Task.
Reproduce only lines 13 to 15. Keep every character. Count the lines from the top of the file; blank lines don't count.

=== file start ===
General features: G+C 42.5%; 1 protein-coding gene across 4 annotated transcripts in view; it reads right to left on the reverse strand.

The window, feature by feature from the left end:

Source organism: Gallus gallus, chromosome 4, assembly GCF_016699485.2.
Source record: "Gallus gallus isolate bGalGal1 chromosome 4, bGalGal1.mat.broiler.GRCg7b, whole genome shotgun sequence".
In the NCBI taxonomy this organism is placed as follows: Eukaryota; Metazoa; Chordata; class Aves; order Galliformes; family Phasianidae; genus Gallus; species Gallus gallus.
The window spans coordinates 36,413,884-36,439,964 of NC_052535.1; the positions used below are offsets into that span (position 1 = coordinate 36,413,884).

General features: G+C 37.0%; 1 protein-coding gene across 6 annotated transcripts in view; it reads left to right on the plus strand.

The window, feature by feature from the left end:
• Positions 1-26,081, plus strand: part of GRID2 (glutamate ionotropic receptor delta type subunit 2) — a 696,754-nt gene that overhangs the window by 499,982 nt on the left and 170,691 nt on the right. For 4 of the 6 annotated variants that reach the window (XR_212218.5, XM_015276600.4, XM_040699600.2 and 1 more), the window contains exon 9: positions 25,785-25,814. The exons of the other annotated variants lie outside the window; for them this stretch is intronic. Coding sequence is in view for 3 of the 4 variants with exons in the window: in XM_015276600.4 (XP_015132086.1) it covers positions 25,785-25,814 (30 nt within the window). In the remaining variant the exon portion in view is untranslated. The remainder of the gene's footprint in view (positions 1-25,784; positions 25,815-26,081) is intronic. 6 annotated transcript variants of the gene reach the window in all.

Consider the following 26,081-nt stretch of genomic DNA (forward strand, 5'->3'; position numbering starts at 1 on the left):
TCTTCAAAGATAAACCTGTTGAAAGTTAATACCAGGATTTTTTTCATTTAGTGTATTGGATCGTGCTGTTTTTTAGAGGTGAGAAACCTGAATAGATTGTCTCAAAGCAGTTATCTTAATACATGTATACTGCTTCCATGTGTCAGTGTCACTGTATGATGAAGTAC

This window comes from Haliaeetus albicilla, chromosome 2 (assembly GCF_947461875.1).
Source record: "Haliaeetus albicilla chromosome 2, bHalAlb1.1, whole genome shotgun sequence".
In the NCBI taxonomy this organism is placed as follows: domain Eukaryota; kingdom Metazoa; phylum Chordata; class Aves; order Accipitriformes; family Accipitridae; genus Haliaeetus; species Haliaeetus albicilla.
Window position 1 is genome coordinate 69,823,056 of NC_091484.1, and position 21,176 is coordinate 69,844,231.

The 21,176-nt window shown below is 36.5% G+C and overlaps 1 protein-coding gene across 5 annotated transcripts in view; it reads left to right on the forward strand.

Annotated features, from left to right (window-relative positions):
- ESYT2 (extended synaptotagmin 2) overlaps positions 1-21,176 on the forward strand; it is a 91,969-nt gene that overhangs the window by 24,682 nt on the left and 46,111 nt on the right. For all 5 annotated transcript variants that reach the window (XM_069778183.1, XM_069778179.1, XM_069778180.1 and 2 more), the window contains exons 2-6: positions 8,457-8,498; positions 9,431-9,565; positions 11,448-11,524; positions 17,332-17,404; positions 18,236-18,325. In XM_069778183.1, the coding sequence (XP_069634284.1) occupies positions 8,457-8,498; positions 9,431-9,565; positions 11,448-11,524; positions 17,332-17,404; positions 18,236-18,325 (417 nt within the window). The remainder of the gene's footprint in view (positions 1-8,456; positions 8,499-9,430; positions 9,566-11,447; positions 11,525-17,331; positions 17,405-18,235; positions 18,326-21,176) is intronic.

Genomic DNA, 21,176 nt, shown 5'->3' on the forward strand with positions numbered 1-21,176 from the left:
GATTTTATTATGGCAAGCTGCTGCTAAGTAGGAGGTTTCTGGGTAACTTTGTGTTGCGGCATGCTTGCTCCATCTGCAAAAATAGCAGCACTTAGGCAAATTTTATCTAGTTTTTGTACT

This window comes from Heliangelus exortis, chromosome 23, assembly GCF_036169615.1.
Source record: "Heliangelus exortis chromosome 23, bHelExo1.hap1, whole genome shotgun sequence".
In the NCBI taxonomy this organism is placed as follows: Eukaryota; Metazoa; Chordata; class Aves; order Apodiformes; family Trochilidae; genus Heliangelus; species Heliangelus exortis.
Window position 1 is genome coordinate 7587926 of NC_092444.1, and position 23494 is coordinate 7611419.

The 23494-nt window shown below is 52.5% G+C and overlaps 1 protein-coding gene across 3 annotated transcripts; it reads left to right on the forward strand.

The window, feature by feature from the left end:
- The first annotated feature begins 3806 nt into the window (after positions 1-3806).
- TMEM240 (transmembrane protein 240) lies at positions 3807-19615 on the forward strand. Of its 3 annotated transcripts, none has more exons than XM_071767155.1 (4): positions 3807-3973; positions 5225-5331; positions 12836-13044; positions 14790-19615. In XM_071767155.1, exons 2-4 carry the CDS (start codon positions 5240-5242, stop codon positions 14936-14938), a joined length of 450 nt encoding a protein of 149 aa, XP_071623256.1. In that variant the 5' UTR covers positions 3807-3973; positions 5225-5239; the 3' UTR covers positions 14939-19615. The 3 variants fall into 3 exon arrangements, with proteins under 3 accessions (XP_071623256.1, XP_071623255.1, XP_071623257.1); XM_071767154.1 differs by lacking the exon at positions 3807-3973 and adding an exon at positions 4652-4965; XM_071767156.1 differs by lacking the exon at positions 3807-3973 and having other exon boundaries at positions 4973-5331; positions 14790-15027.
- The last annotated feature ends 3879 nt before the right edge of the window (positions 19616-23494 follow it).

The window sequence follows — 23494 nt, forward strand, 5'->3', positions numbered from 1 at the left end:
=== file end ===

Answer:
Source record: "Haliaeetus albicilla chromosome 2, bHalAlb1.1, whole genome shotgun sequence".
In the NCBI taxonomy this organism is placed as follows: domain Eukaryota; kingdom Metazoa; phylum Chordata; class Aves; order Accipitriformes; family Accipitridae; genus Haliaeetus; species Haliaeetus albicilla.
Window position 1 is genome coordinate 69,823,056 of NC_091484.1, and position 21,176 is coordinate 69,844,231.